With the development of architectural strategies and technological advancements, application services have become more resilient. They are highly scalable, more quickly released, and simpler to test.
A continuous monitoring strategy is required to identify the underlying infrastructure availability and performance needed to provide a high-quality application service to our customers. So, whenever a service fails, our operations team needs to nail down the exact problem quickly to prevent service degradation and a negative impact on the business.
Our contemporary distributed systems generate hundreds of metrics, including database metrics, host metrics, application metrics, infrastructure metrics, and so on. Continuously keeping track of all these metrics is impractical, and yet, choosing which metrics to monitor is critical for achieving a highly available and reliable service.
In this article, we'll delve deeper into what "Golden Signals" are and why they're critical for monitoring our distributed software systems. In addition, we'll go over the various monitoring techniques and related tools.
An IT strategy for managing highly reliable and scalable software systems is called site reliability engineering. SRE typically relies on data and ensures the stability of even the most distributed, complicated IT systems. Additionally, it uses software engineering to speed up software delivery and automate IT operations tasks while lowering risks. SRE practices are very close to the IT operations landscape, with the core ideology of making production systems more reliable. Monitoring is another indispensable component of SRE tenants—a must-have feature for any software system or application to work properly. With more insights into our software and hardware systems, the more adept they will be at satisfying our customers.
These signals aid in the consistent tracking of service health across all applications and infrastructure. There are four Golden Signals—latency, traffic, errors, and saturation—that have become essential building blocks for effective monitoring. Also, these reduce the number of metrics needed to just four, providing a comprehensive view of service quality from a customer perspective.Fig. 1: SRE’s Golden Signals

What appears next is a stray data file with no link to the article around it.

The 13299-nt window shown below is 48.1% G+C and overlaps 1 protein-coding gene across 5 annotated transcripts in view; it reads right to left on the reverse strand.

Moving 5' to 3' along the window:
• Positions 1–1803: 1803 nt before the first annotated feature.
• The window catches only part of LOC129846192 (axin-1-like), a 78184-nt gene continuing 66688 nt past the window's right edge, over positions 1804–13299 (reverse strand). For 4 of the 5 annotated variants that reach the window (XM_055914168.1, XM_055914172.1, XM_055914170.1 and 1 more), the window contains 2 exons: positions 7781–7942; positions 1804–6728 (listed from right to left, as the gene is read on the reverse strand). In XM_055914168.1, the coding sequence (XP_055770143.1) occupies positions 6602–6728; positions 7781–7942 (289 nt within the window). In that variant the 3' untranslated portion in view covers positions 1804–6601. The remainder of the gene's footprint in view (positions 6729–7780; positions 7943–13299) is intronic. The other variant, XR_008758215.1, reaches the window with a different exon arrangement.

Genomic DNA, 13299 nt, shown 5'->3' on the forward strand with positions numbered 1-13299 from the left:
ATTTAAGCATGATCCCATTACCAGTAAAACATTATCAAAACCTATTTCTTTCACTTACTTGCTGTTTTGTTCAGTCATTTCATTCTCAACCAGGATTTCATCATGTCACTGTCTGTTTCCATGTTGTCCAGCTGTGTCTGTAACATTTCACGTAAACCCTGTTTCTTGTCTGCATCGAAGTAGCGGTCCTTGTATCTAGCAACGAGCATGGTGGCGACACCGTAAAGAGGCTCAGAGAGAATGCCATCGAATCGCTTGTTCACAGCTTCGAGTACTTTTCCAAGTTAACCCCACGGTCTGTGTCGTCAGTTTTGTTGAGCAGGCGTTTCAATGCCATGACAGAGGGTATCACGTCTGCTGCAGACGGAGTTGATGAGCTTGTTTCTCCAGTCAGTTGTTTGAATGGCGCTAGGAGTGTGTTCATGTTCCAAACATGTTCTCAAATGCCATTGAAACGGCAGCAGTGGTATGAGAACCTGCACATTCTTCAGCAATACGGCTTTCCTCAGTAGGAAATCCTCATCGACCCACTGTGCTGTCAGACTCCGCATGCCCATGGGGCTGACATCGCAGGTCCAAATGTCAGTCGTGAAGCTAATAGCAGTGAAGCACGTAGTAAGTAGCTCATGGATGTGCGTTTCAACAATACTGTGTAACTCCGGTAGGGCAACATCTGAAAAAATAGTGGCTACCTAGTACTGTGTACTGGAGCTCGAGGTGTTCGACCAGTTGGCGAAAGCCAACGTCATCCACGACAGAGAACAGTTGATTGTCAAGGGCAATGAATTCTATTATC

Latency is the total time it takes for a user to send a request and get a response back. For instance, if a web service communicates with a database service on the backend to verify a user, the time it takes to execute the database query is measured as part of the latency calculation.
Usually, latency is measured on the server side; however, we can also measure it on the client side. Both must be quantified, but the latter is more important to user experience. Furthermore, you can use the 95th percentile of collected latency data points to gauge how well your application is performing. Increased latency is a major sign of performance degradation. So, the lower the latency, the better the service.
The error rate defines the rate of unsuccessful requests. The operations team must keep track of both the overall system error rate and the rate of errors occurring at specific service endpoints. These errors highlight infrastructure misconfigurations, outages, flaws in our application code, or broken dependencies. For instance, a sudden spike in the error rate might represent a service failure, database failure, or network outage.
To understand the health of a service, you need to understand errors and categorize them into critical and non-critical buckets. This also enables you to act quickly and take corrective measures.
The volume of requests and responses moving through a network is measured as traffic. It can be a different type of traffic like HTTP, FTP, etc. that hits our web server or API endpoints. Additionally, it allows our engineers to differentiate between capacity issues and troublesome errors even when there is minimal traffic.
You can monitor traffic trends to uncover capacity issues, misconfigurations, projections, etc. Monitoring traffic in your application also helps to prepare for future demand.
System components like hardware disks, memory, and networks hit their saturation point when demand surpasses a service's capacity. In a nutshell, saturation helps you understand the overall capacity of a service through resource utilization. Whenever a system is nearing full utilization of its resources, this can result in a capacity decline. Tail latency could be the unintended consequence of a system or application-level resource restriction.